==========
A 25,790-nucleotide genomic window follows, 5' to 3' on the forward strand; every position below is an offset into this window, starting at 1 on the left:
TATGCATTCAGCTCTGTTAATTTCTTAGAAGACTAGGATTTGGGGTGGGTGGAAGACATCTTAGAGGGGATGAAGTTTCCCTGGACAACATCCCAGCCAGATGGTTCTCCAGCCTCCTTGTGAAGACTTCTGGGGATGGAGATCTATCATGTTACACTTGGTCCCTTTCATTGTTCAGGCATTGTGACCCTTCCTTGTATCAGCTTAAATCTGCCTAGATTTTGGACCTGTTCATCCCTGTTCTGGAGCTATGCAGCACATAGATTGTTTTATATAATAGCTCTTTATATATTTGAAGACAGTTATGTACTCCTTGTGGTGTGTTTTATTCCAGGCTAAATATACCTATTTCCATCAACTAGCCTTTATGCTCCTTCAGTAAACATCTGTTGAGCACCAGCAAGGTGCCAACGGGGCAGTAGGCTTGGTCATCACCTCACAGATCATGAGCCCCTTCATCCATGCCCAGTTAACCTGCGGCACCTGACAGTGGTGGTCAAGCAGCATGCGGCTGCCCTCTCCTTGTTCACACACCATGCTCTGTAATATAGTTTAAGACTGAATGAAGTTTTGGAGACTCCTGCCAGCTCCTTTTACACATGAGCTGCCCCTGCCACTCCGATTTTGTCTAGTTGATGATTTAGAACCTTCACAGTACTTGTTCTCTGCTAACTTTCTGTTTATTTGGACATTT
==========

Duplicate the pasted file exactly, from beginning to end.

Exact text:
A 25,790-nucleotide genomic window follows, 5' to 3' on the forward strand; every position below is an offset into this window, starting at 1 on the left:
TATGCATTCAGCTCTGTTAATTTCTTAGAAGACTAGGATTTGGGGTGGGTGGAAGACATCTTAGAGGGGATGAAGTTTCCCTGGACAACATCCCAGCCAGATGGTTCTCCAGCCTCCTTGTGAAGACTTCTGGGGATGGAGATCTATCATGTTACACTTGGTCCCTTTCATTGTTCAGGCATTGTGACCCTTCCTTGTATCAGCTTAAATCTGCCTAGATTTTGGACCTGTTCATCCCTGTTCTGGAGCTATGCAGCACATAGATTGTTTTATATAATAGCTCTTTATATATTTGAAGACAGTTATGTACTCCTTGTGGTGTGTTTTATTCCAGGCTAAATATACCTATTTCCATCAACTAGCCTTTATGCTCCTTCAGTAAACATCTGTTGAGCACCAGCAAGGTGCCAACGGGGCAGTAGGCTTGGTCATCACCTCACAGATCATGAGCCCCTTCATCCATGCCCAGTTAACCTGCGGCACCTGACAGTGGTGGTCAAGCAGCATGCGGCTGCCCTCTCCTTGTTCACACACCATGCTCTGTAATATAGTTTAAGACTGAATGAAGTTTTGGAGACTCCTGCCAGCTCCTTTTACACATGAGCTGCCCCTGCCACTCCGATTTTGTCTAGTTGATGATTTAGAACCTTCACAGTACTTGTTCTCTGCTAACTTTCTGTTTATTTGGACATTT